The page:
The Safest Materials for Your Dog Bowls

dog bowls

You’ve got plenty of options when it comes to selecting a material for your dog bow. There is a variety of options in the market, including stoneware, ceramic, plastic, stainless steel, slow-feeding, nonskid and even automated portion-sized dog bowls. However, even with so many options out there, there are still some materials that are naturally safer than others. According to forthefurry.com, here are the five most common, including an exploration of whether they are safe or not.

Plastic Dog Bowls
This is by far the most commonly used material for dog bowls. However, it isn’t the safest. In fact, it can often be the worst material for a dog bowl.
To start with, young teething pups tend to chew a lot on their feeding bowl. A few minutes without you looking and your little pup can tear the bowl apart and ingest the little pieces of plastic. What follows is internal bleeding and blockage of the intestinal system.
Plastic bowls can also be highly porous and easy to scratch. The result is that they develop crevices that make for perfect homes for dangerous bacteria.

Ceramic Dog BowlCeramic Dog Bowls

Ceramic dog bowls are often a pretty good choice, assuming you’ve done your homework before going out to buy one. You should also take care of them to ensure they last longer. The greatest concern when it comes to ceramic dog bowls is that the glazes used to coat them may sometimes contain harmful chemicals like lead. You should be careful about this and go for those that have been certified for food use and are free of lead in their coating. You should also regularly inspect your dog’s ceramic bowl to check for chips and cracks that can harbor bacteria. You also shouldn’t let your dog ingest any chips from the bowl. With such bowls, maintenance is the biggest issue. They are, however, a terrific choice.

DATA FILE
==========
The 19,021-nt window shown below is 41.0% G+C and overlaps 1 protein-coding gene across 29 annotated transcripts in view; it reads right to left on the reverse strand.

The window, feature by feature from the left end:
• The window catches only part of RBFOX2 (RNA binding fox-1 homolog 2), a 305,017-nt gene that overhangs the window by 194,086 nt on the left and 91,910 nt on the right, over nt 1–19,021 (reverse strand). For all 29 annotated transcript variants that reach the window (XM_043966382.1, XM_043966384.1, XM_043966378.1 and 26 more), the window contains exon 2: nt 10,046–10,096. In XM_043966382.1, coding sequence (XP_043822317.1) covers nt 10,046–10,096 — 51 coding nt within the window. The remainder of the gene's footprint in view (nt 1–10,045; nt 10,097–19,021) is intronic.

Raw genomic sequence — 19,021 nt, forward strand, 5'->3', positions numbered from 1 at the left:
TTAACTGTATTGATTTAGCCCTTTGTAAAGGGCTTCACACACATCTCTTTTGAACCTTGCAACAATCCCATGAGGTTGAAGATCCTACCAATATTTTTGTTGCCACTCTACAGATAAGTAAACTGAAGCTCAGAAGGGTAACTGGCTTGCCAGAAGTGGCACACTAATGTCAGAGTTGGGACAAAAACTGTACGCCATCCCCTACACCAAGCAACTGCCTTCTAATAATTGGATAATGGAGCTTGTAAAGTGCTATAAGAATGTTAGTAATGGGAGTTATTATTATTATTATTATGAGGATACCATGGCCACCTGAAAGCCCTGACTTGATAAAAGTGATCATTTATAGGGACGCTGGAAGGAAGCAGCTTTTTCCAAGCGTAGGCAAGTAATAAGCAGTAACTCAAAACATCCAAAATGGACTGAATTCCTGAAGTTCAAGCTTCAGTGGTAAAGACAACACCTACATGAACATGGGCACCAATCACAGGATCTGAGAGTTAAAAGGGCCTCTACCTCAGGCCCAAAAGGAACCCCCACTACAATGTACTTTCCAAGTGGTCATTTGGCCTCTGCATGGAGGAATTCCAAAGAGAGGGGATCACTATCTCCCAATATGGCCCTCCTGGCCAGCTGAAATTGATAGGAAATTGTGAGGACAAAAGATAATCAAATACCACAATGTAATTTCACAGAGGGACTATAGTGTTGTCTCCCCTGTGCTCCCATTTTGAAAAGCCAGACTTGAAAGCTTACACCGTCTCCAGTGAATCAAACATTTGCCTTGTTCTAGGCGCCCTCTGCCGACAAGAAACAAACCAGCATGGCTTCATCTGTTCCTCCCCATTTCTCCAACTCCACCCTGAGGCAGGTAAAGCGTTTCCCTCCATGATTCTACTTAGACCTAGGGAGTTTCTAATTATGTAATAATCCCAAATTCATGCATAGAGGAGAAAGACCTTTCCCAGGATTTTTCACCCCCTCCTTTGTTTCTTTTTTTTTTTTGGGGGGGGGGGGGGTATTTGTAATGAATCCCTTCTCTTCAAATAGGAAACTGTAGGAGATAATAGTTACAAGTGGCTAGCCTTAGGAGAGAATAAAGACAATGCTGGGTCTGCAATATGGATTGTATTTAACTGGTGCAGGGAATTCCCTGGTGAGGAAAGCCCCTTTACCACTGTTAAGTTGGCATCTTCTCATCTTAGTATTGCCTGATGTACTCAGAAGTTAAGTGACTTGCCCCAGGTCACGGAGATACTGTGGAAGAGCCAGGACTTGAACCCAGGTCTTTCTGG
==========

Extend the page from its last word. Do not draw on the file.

Stoneware Dog BowlsStoneware Dog Bowls

Stoneware bowls may have trace amounts of lead so you should be careful about the ones you buy. Lead is very dangerous for pets and can lead to lead poisoning. The symptoms of lead poisoning include cardiovascular problems, renal and kidney problems, skeletal problems, disorders of the muscles and joints, nerve disorders, loss of memory, intellectual impairment, mood swings, infertility and cancer. Select stoneware bowls that are free of lead. Apart from the lead issue, however, stoneware dog bowls are much safer than plastic dog bowls as they don’t chip as easily.

Silicone Dog Bowls
Silicone is a relatively recent material on the market. It is rubber-like, nonstick and nontoxic. It has high heat resistance and does not retain any odors. It can also help you save space as such dog bowls are typically collapsible.

Stainless Steel Dog BowlsStainless Steel Dog Bowls

These dog bowls are nonporous, which means you don’t have to worry about bacteria. They are also resistant to rust and very easy to clean. Steel also isn’t exposed to as many dangerous chemicals as plastic is during its manufacture.

Animal Welfare Act 2018: What does it mean?

Important changes are taking place in England, affecting anyone who breeds, boards, sells or provides day care for dogs. From 1st of October, the new Animal Welfare Act 2018 will come into force providing extra protection for the welfare of our pets.

Animal Welfare Act 2018

From October, dog owners in England will be able to check whether a doggy daycare or home boarder have a licence and see a star-rating awarded by the local authority. The amendments to the Animal Welfare Act will bring changes in terms of licensing and local authority compliance to anyone who sells, breeds or cares for dogs as a business.